Theresa Sparks: A Compromised Candidate

Written by Chris Daly. Posted in Opinion, Politics

Published on October 26, 2009 with 40 Comments

Human Rights Commission Executive Director Theresa Sparks has positioned herself
as the downtown candidate in the 2010 race for District 6 Supervisor.
Photos by Luke Thomas

By Chris Daly, special to

October 26, 2009

The Big Rollout

Last week’s big rollout by District 6’s newest resident confirmed the rumor: Theresa Sparks has positioned herself to be downtown’s candidate in the 2010 race for Supervisor.

It was a mid-week media blitz that would make Gavin Newsom blush. A 6000-word feature in the chichi San Francisco Magazine leads with the sensational, “San Francisco’s most electrifying political candidate since Harvey Milk.” The SF Weekly’s 5000-word cover story, Transblazer, was equally glowing, replete with fashion photos that drew a comparison to Lorraine Bracco of The Sopranos fame. Both pieces delve deeply into Sparks’ personal life, including her transition after moving to San Francisco in the late 90’s.

Even down to the timing, the rollout was strategic for Sparks. With Jane Kim now openly looking at the race, the progressive field could get more crowded. (Homegrown contenders Jim Meko and James Keys have been vying with early frontrunner Debra Walker for months.) This gives Sparks an even greater opportunity to differentiate herself from the other major candidates as the moderate. Already Sparks is taking shots at the progressives…

The Art of the Political Attack

Sparks avoids taking the responsibility of lodging her own critique of progressive candidates in the race. Instead, Sparks references unnamed third-party sources:

[People are] not too impressed with the current candidates.”

Sparks refuses to say who it is that isn’t impressed, and she definitely won’t say why. This indicates that Sparks will try to avoid the direct engagement of her opponents in the race, leaving the personal attack to her proxies, named or unnamed, which she then can reference.

“I think this board needs more balance, needs more independent thinkers as opposed to people who have one or another ideology.”

While it seems like Newsom handler, Steve Kawa, has a hand in Sparks’ candidacy, it is widely known that Sparks comes out of State Senator Mark Leno’s political camp. While this camp could be called “moderate”, it is certainly no more “independent” than the progressive political camp. Progressive politics, which specifically challenges corporate power and special interests, is necessarily independent of the political machinery that feeds off of that very same corporate power and special interests. While progressive ideology may be better thought out than the moderates’, it is simply untrue that there isn’t a “moderate” political ideology in San Francisco. Also, the concept of “balance” on the Board of Supervisors ignores the bigger political picture in San Francisco, and that is that the Board of Supervisors has been the political balance to the significant power of the Mayor’s Office over the last 9 years. Giving the Mayor an extra vote on the Board on this or that issue only strengthens the hand of the Mayor, who already has more power than the Board of Supervisors.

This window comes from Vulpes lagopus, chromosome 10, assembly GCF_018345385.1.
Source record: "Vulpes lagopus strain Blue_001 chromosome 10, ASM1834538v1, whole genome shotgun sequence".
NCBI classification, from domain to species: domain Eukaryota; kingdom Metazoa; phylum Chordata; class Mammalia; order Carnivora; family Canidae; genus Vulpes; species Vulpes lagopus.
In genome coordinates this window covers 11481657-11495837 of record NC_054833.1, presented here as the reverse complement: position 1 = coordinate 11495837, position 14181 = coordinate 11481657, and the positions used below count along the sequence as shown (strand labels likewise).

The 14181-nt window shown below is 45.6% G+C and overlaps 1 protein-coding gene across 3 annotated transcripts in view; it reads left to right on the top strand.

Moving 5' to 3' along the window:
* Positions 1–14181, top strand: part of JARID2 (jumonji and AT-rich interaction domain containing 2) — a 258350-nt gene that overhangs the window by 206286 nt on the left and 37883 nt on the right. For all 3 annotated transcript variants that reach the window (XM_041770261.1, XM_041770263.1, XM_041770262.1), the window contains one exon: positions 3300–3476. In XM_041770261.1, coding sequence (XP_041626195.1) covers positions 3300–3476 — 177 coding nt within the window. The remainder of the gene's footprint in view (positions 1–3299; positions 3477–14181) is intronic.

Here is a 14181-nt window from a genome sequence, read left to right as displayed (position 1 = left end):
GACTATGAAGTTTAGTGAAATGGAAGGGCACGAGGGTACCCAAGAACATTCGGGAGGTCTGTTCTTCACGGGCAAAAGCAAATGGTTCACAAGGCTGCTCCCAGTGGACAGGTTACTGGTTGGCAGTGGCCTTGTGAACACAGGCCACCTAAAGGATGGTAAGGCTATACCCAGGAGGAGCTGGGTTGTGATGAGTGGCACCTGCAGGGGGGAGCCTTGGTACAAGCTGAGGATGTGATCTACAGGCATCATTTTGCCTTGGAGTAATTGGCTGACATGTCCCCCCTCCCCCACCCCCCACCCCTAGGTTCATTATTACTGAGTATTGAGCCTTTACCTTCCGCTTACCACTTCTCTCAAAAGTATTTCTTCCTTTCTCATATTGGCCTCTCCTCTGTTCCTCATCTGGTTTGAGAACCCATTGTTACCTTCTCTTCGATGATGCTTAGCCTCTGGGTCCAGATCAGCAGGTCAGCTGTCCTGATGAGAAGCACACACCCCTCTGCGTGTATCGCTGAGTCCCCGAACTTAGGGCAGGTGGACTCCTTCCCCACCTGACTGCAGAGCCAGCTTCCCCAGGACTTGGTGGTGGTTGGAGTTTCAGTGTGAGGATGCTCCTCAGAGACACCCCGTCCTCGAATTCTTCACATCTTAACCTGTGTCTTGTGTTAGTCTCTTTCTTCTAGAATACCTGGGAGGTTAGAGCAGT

Newsom Chief of Staff, Steve Kawa.

Moving beyond the theory to the practice, Theresa Sparks was appointed to the Police Commission by the Board of Supervisors. This came after the Board of Supervisors and the voting public amended the Charter, with 2003’s Prop H, which checked the power of the Mayor on police matters (previously, the Mayor made all Police Commission appointments.) Sparks was appointed, at the direction of then D9 Supervisor Tom Ammiano, despite the fact that the Latino community ended up with no representation on the Commission. While Commissioner Sparks’ appointed authority provided her the entree for independent engagement on the Commission, during her tenure she moved closer and closer to the Newsom Administration. By the end of her service, Sparks worked hand in hand with Newsom on the Commission’s most important decision – selection of the new Chief of Police. (As a footnote, while Chief Gascón has received much early praise, I can tell you for a fact that he has never once contacted the District 6 Supervisor or the office of the District 6 Supervisor as is customary despite his additional enforcement efforts in the Tenderloin.) Despite being appointed by a progressive Board, Sparks parlayed her work with Newsom on the hiring of the new Chief into her run for Supervisor in addition to her HRC position. That isn’t independence, that’s opportunism.

SFPD Police Chief George Gascon.

The Whole Truth

Other than her carefully crafted criticisms of her opponents, Sparks avoided the gritty politics in her tell-all stories. Instead, she focused on humanizing her big introduction while also dealing with her transgender identity in much the same way that the early candidate Obama dealt with his race. Sparks clearly understands that the transgender candidate will not win the office. However, a candidate who happens to be transgender has a decent chance.